Even with some ups and downs, Blankenhorn was the youngest player in the org to hit at least 13 home runs. There are signs more dingers could be on the way. He ranked ninth in the Midwest League with a 45.1 percent fly-ball rate and was 11th in pull percentage at 48.6. He's also been doing a great job of decreasing his ground balls each season.

Blankenhorn GB:FB ratio
2015: 2.05
2016: 1.37
2017: 0.99

 

 

GET THE BALL IN THE AIR.

 

That's it. It's that simple*

 

Blankenhorn made several adjustments since the middle of last season, adding a leg mid-season in 2016 and then adding barrel tip to his swing this season (this is one effective way to increase power/bat speed). 

 

 

The strikeouts are a concern, as is the platoon splits. I'm very interested in seeing what this kid is capable of doing at the next stop.

 

*It's incredibly hard. 

 

 

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"You spend a good piece of your life gripping a baseball and in the end it turns out that it was the other way around all the time." -- Jim Bouton, "Ball Four"


#4 DocBauer

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Posted 19 December 2017 - 11:03 PM

Blenkenhorn is one of my favorite prospects in the system. In fact, he and Cabbage are two of my most "intriguing" prospects in the entire system. The reason is rather simple, but with a certain complexity. They are both talented athletes who played multiple sports in school, rather than being a product of the new age "system" where you concentrate on one sport, attend every camp you can, play on every select team you can, etc, etc. Its a product, I suppose, of growing up in tne midwest, and seeing so many talented athletes from smaller towns who participate in various sports, and generally excel, but lack the polish and high "pedigree" from concentrating solely on one. But when finally given the opportunity to do so, they begin to really blossom.

Coaching, time, patience and opportunity can mean so much to kids like this...Kepler is a fine example...and the rewards, in any sport, can be tremendous.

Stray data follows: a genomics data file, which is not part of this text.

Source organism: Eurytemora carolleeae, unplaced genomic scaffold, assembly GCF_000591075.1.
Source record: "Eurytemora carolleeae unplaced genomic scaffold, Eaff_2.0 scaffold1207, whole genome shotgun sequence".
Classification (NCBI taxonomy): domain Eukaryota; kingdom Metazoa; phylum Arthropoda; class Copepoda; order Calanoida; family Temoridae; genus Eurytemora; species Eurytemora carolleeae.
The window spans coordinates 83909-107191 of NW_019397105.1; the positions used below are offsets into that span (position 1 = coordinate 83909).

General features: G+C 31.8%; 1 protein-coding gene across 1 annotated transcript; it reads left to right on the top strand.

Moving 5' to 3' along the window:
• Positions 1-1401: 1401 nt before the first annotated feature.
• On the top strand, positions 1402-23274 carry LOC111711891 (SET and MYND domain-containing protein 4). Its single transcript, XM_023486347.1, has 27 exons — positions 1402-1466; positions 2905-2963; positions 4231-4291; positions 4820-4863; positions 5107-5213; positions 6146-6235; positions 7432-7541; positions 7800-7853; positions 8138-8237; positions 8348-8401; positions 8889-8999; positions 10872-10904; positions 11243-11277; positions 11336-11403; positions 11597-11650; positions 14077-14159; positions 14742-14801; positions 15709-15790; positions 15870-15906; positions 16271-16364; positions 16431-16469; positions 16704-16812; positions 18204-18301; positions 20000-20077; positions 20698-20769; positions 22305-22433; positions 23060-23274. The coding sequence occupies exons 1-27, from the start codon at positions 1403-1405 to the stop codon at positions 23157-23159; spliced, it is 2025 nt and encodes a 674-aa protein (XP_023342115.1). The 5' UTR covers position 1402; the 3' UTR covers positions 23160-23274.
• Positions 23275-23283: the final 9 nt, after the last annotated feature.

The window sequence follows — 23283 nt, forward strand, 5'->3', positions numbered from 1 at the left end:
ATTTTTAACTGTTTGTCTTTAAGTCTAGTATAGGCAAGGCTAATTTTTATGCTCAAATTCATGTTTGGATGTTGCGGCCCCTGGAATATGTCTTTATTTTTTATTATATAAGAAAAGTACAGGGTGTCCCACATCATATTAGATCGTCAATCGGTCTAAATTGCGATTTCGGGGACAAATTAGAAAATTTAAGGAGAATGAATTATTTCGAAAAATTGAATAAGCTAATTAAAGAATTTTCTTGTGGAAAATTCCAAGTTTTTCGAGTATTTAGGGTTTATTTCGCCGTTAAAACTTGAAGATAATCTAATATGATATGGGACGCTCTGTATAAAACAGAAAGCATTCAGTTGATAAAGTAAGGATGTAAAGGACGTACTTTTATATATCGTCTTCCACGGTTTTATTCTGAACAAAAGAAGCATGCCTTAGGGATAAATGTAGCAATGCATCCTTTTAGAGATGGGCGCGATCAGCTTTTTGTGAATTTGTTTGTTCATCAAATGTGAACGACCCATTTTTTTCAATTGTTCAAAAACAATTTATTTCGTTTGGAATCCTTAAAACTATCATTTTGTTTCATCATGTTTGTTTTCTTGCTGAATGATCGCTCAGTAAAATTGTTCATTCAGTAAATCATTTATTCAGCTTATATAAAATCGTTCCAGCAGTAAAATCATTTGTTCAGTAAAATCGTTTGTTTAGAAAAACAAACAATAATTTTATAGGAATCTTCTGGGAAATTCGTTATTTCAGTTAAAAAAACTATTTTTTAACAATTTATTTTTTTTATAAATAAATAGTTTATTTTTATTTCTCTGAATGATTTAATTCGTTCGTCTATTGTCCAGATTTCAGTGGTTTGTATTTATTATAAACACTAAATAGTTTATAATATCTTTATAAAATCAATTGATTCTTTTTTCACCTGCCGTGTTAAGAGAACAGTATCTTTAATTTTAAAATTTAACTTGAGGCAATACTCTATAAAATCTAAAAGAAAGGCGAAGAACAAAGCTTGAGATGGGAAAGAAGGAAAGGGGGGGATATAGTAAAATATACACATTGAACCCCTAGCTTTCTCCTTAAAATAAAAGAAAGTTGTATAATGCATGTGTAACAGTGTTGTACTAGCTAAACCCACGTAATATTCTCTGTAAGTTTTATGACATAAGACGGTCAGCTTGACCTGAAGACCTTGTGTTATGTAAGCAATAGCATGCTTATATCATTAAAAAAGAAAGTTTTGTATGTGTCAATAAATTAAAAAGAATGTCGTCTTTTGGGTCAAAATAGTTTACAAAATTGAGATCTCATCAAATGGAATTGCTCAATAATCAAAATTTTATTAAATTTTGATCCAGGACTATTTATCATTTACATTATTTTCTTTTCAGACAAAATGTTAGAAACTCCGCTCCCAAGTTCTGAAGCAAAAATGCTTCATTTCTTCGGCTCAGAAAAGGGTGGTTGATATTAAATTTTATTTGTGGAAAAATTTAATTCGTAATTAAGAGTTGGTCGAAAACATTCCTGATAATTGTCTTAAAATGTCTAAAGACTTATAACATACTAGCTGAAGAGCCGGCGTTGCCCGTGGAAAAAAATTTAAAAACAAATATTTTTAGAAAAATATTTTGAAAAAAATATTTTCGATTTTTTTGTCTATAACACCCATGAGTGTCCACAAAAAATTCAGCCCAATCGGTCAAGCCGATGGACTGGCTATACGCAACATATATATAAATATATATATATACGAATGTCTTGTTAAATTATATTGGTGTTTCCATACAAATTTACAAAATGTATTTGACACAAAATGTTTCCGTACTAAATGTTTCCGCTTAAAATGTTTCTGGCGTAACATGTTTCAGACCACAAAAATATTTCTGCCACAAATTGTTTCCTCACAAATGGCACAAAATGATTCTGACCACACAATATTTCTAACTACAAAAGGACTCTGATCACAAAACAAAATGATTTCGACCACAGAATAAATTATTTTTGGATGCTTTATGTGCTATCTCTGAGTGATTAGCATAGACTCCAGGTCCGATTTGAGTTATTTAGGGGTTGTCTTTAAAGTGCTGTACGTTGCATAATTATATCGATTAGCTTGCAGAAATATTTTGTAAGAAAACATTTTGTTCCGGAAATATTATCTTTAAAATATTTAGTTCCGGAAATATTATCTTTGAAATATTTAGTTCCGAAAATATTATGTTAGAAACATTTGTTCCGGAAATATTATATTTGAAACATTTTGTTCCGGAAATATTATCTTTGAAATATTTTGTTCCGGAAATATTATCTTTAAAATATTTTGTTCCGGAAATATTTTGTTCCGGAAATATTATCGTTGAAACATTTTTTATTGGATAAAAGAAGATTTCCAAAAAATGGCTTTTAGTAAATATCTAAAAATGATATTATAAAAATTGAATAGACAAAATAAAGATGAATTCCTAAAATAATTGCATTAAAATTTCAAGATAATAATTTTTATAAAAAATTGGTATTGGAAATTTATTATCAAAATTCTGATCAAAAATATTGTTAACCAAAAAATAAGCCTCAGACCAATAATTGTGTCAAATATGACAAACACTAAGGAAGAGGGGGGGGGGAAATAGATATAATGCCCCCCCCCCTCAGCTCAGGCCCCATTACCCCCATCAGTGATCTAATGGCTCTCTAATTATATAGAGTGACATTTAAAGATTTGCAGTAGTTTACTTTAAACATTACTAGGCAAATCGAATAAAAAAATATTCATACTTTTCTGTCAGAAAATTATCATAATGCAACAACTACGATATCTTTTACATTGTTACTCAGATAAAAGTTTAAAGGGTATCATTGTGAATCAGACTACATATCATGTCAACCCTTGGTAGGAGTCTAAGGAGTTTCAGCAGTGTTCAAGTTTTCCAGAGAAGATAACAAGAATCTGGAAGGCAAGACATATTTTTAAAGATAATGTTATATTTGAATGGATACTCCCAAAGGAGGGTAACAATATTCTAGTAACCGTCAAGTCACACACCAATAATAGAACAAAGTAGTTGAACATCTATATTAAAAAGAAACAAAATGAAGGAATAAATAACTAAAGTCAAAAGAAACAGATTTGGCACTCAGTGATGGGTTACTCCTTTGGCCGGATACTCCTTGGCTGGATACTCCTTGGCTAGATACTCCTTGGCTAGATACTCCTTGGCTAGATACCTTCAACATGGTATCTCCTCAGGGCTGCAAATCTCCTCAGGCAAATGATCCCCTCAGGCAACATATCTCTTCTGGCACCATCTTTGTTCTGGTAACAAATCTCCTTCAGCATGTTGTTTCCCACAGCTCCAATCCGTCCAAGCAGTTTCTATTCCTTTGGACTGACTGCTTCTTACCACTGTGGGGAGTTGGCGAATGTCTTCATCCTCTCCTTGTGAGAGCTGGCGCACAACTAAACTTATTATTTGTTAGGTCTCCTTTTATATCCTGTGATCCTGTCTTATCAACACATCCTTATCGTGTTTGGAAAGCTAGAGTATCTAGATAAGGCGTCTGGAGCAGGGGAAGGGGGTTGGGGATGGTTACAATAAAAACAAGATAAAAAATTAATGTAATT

My only real concern with Blenkenhorn is patience. Maybe, despite being drafted as an infielder, he is Edward Scissorhands with the glove. But how many ML infielders have we seen, including past Twins greats, that have struggled initially with defense before talent and work paid dividends? Gaetti and Koskie come to mind. Is he being moved around too much too soon before allowing him to really settle in as a possible 3B? I totally get playing multiple positions to increase versatility, but only 20yo, he could continue to play a majority of 3B, and some 2B, for the next couple of years and still be looking at the majors with a clear visage at being only 22 or 23.

We're I another team looking to make a trade with the Twins, he would absolutely be in my top 10 of guys to include in a deal for a top pitcher I was looking to move in a rebuild. Hello Tampa and Pittsburgh. Not saying I don't want to keep him, but I think he is a very viable piece to a trade that some vastly overlook.
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#5 Tom Froemming

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Posted 20 December 2017 - 08:46 AM

 

I need that prospect handbook ASAP.

The handbook is getting very close to being done. We're excited to get it into your hands, but there are still some finishing touches left. I'm sure Seth be able will share details sometime soon, so be on the lookout for that. 

 

The strikeouts are a concern, as is the platoon splits. I'm very interested in seeing what this kid is capable of doing at the next stop.

I had a theory that if I mentioned "dingers" and "fly-ball rate" in the same article you might magically appear, lol. Thanks for adding that analysis.

 

It's so hard to try and evaluate production in the FSL that I think those two stats you mentioned -- Ks and vs. LHP splits -- may be the most important things to pay attention to in concerns to Blankenhorn next season. 

 

With both Blankenhorn and Ben Rortvedt I can see myself writing these same kind of articles next year, basically saying "the numbers don't look amazing on the surface, but here's some underlying stuff that we can be excited about." I'd imagine both of them will also be putting in quite a bit of work on defense, so it won't surprise me if their huge breakouts with the bats don't come until Double-A.

 

Blenkenhorn is one of my favorite prospects in the system. In fact, he and Cabbage are two of my most "intriguing" prospects in the entire system. 

Thank you for adding this and the analysis that follows. Some multi-sport guys never catch up, but I agree that it's an important thing to keep in mind in the early goings. Cabbage didn't quite crack my top 50, but I wouldn't be shocked at all if he ends up putting it together and is one of the guys who makes the biggest jumps over the next year.